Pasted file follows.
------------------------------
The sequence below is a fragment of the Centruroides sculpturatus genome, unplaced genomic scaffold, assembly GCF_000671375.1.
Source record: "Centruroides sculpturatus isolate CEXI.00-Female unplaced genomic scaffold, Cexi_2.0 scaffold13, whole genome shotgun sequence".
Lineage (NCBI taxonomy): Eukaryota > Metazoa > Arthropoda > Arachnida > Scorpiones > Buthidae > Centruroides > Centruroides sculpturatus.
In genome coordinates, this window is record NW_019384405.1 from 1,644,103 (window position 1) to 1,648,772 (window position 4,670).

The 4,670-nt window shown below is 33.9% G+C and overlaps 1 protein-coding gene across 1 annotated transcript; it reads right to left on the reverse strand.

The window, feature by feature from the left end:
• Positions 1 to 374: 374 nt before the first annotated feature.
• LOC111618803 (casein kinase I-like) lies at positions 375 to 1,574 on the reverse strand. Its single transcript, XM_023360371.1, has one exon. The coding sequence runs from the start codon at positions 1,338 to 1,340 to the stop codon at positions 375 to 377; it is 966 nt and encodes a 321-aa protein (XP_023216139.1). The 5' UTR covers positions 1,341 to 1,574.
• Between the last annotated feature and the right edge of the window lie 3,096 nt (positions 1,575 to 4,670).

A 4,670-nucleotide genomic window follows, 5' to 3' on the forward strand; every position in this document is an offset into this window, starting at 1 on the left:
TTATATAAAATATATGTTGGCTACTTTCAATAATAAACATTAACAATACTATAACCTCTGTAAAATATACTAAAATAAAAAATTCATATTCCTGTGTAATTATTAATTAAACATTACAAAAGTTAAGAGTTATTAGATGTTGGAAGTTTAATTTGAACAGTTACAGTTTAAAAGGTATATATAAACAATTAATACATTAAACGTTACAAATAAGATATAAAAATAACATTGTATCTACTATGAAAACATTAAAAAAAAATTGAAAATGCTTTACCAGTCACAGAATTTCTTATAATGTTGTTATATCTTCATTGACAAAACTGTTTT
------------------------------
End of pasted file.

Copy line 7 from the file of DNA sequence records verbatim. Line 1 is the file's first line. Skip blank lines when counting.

• Positions 1 to 374: 374 nt before the first annotated feature.